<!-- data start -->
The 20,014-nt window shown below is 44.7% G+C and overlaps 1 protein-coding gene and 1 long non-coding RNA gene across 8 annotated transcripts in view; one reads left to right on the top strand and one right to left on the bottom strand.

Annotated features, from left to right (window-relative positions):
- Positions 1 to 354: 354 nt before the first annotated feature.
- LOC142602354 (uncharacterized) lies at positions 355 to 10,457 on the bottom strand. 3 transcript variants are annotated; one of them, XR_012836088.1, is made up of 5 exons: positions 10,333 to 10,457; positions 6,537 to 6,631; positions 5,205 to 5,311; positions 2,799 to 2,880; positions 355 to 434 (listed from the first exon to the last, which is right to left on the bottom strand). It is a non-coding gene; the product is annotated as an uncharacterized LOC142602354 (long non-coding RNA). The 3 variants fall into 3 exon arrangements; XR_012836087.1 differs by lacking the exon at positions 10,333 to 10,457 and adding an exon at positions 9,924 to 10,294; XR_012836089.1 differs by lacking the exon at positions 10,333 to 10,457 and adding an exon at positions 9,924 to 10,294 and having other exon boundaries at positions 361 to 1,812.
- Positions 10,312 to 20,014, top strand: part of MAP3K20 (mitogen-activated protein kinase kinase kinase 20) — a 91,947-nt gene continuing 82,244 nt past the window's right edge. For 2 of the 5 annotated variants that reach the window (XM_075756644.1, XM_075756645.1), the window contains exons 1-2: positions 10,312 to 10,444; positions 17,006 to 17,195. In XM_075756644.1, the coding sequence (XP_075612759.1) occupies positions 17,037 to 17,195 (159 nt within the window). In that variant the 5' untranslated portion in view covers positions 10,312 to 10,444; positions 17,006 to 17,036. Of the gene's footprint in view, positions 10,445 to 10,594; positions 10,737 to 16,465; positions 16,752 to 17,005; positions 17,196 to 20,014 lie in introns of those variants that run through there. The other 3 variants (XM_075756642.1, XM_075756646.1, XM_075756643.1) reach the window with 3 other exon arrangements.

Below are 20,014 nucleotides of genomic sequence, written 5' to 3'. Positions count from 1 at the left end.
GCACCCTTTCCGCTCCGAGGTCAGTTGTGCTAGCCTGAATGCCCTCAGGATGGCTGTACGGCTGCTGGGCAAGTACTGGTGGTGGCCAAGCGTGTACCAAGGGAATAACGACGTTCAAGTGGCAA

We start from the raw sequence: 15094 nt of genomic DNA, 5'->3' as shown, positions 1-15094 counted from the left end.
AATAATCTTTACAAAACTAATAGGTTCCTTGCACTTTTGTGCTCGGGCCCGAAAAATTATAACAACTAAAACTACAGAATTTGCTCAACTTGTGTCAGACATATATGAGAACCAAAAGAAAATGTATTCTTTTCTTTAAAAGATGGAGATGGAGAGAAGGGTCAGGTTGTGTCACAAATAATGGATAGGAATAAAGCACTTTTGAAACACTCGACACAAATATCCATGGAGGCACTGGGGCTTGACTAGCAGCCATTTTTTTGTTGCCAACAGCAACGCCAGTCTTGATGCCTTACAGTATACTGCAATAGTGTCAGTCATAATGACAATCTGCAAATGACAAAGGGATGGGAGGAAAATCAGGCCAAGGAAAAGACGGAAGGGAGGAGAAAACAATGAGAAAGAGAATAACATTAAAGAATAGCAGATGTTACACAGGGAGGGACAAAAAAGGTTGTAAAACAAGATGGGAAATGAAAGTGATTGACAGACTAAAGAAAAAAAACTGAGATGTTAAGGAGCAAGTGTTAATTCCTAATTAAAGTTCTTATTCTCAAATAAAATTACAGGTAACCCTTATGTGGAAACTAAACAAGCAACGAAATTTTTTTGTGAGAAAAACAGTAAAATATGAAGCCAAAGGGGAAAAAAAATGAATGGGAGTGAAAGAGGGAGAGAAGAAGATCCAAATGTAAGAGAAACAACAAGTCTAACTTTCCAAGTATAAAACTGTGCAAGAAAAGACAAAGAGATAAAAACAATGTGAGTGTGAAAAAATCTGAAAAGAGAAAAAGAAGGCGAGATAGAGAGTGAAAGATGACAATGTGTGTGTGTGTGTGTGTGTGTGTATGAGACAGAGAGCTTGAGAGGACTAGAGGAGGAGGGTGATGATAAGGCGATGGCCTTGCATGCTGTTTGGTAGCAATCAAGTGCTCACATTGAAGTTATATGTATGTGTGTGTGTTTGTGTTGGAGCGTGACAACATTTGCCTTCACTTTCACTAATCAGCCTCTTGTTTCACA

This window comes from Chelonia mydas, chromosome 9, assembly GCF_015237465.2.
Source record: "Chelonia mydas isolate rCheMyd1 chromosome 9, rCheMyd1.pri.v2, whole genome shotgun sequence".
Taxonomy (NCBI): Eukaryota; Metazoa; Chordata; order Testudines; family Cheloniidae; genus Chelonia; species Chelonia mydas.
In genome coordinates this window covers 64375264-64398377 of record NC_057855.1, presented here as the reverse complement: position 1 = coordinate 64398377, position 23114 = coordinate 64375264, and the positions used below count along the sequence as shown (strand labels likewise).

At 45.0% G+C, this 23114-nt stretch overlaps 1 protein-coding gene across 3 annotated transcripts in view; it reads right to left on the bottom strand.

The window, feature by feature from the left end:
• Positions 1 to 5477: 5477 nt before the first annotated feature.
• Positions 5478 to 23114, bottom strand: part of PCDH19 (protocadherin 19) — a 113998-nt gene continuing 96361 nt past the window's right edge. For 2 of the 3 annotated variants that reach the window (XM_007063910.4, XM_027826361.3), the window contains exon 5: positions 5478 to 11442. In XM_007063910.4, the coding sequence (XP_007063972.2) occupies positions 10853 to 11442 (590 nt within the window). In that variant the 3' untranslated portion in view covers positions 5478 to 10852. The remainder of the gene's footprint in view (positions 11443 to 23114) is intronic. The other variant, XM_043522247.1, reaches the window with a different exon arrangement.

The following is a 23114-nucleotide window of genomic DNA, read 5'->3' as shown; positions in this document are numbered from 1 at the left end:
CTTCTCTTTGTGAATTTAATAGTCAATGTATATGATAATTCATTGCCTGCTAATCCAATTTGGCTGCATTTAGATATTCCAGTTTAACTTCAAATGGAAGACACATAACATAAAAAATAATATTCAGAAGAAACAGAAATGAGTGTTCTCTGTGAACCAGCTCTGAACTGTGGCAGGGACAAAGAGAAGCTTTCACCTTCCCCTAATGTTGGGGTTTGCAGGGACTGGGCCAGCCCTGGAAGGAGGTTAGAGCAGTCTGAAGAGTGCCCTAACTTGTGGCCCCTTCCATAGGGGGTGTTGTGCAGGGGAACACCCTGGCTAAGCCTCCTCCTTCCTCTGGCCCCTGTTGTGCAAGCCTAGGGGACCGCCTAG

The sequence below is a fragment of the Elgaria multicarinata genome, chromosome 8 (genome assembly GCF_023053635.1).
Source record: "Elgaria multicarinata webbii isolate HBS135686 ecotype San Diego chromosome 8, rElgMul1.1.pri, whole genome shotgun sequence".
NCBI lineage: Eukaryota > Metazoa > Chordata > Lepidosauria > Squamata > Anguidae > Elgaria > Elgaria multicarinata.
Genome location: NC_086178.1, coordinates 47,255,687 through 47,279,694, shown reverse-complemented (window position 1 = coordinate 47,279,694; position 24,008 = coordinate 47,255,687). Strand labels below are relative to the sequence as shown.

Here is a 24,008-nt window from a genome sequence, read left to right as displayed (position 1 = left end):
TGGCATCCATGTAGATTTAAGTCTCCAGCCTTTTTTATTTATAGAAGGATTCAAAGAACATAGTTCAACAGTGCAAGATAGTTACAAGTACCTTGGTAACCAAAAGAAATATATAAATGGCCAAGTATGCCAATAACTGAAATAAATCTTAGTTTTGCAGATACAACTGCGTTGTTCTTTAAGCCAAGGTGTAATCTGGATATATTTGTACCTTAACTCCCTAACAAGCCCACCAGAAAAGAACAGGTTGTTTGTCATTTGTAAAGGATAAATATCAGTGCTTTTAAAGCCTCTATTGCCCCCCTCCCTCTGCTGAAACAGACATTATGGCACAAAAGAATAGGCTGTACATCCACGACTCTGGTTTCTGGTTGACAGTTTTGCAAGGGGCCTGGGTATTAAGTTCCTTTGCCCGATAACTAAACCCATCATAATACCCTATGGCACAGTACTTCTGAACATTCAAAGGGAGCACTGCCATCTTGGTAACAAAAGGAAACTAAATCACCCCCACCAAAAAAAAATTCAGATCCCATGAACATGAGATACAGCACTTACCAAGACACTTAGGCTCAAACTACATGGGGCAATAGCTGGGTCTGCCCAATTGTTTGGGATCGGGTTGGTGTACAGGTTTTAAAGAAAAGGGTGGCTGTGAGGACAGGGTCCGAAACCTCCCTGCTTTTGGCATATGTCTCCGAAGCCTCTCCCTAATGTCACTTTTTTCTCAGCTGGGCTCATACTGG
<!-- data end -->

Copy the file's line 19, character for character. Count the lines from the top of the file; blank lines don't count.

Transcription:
CTTCTCTTTGTGAATTTAATAGTCAATGTATATGATAATTCATTGCCTGCTAATCCAATTTGGCTGCATTTAGATATTCCAGTTTAACTTCAAATGGAAGACACATAACATAAAAAATAATATTCAGAAGAAACAGAAATGAGTGTTCTCTGTGAACCAGCTCTGAACTGTGGCAGGGACAAAGAGAAGCTTTCACCTTCCCCTAATGTTGGGGTTTGCAGGGACTGGGCCAGCCCTGGAAGGAGGTTAGAGCAGTCTGAAGAGTGCCCTAACTTGTGGCCCCTTCCATAGGGGGTGTTGTGCAGGGGAACACCCTGGCTAAGCCTCCTCCTTCCTCTGGCCCCTGTTGTGCAAGCCTAGGGGACCGCCTAG